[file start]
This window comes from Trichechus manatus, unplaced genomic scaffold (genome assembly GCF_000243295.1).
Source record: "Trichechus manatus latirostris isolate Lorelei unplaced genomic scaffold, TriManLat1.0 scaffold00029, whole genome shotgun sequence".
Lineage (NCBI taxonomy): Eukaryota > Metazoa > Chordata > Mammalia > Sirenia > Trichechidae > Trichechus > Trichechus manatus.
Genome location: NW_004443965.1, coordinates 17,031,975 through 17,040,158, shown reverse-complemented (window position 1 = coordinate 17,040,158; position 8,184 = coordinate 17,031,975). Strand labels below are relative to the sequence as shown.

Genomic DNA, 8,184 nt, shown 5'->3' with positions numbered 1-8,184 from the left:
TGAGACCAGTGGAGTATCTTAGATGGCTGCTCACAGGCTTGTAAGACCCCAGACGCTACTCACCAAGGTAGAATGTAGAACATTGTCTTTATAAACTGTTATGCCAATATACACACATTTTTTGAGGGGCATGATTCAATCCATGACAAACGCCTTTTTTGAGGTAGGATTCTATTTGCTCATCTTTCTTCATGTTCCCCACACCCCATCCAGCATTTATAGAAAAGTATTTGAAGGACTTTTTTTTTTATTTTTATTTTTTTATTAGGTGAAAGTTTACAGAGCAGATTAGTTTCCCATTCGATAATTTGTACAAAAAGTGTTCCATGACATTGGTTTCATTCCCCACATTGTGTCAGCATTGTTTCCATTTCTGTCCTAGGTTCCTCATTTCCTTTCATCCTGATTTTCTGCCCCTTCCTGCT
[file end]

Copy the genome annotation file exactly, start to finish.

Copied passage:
This window comes from Trichechus manatus, unplaced genomic scaffold (genome assembly GCF_000243295.1).
Source record: "Trichechus manatus latirostris isolate Lorelei unplaced genomic scaffold, TriManLat1.0 scaffold00029, whole genome shotgun sequence".
Lineage (NCBI taxonomy): Eukaryota > Metazoa > Chordata > Mammalia > Sirenia > Trichechidae > Trichechus > Trichechus manatus.
Genome location: NW_004443965.1, coordinates 17,031,975 through 17,040,158, shown reverse-complemented (window position 1 = coordinate 17,040,158; position 8,184 = coordinate 17,031,975). Strand labels below are relative to the sequence as shown.

Genomic DNA, 8,184 nt, shown 5'->3' with positions numbered 1-8,184 from the left:
TGAGACCAGTGGAGTATCTTAGATGGCTGCTCACAGGCTTGTAAGACCCCAGACGCTACTCACCAAGGTAGAATGTAGAACATTGTCTTTATAAACTGTTATGCCAATATACACACATTTTTTGAGGGGCATGATTCAATCCATGACAAACGCCTTTTTTGAGGTAGGATTCTATTTGCTCATCTTTCTTCATGTTCCCCACACCCCATCCAGCATTTATAGAAAAGTATTTGAAGGACTTTTTTTTTTATTTTTATTTTTTTATTAGGTGAAAGTTTACAGAGCAGATTAGTTTCCCATTCGATAATTTGTACAAAAAGTGTTCCATGACATTGGTTTCATTCCCCACATTGTGTCAGCATTGTTTCCATTTCTGTCCTAGGTTCCTCATTTCCTTTCATCCTGATTTTCTGCCCCTTCCTGCT